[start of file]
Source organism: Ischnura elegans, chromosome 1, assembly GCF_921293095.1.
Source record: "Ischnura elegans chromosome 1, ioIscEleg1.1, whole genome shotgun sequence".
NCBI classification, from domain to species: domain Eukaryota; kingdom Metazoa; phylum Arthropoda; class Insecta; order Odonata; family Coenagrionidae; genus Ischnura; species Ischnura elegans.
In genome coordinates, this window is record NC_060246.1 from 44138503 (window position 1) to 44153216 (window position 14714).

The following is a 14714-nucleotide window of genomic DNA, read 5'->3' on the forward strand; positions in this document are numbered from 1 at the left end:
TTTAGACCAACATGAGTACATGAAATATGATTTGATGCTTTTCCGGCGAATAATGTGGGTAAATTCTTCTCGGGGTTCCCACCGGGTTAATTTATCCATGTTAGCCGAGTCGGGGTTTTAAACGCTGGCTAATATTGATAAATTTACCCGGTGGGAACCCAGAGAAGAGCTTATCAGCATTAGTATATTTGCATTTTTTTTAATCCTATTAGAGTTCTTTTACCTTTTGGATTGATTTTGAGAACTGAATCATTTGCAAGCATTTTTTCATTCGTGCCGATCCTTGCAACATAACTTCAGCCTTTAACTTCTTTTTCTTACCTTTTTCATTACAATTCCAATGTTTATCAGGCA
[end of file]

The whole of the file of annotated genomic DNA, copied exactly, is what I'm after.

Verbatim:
Source organism: Ischnura elegans, chromosome 1, assembly GCF_921293095.1.
Source record: "Ischnura elegans chromosome 1, ioIscEleg1.1, whole genome shotgun sequence".
NCBI classification, from domain to species: domain Eukaryota; kingdom Metazoa; phylum Arthropoda; class Insecta; order Odonata; family Coenagrionidae; genus Ischnura; species Ischnura elegans.
In genome coordinates, this window is record NC_060246.1 from 44138503 (window position 1) to 44153216 (window position 14714).

The following is a 14714-nucleotide window of genomic DNA, read 5'->3' on the forward strand; positions in this document are numbered from 1 at the left end:
TTTAGACCAACATGAGTACATGAAATATGATTTGATGCTTTTCCGGCGAATAATGTGGGTAAATTCTTCTCGGGGTTCCCACCGGGTTAATTTATCCATGTTAGCCGAGTCGGGGTTTTAAACGCTGGCTAATATTGATAAATTTACCCGGTGGGAACCCAGAGAAGAGCTTATCAGCATTAGTATATTTGCATTTTTTTTAATCCTATTAGAGTTCTTTTACCTTTTGGATTGATTTTGAGAACTGAATCATTTGCAAGCATTTTTTCATTCGTGCCGATCCTTGCAACATAACTTCAGCCTTTAACTTCTTTTTCTTACCTTTTTCATTACAATTCCAATGTTTATCAGGCA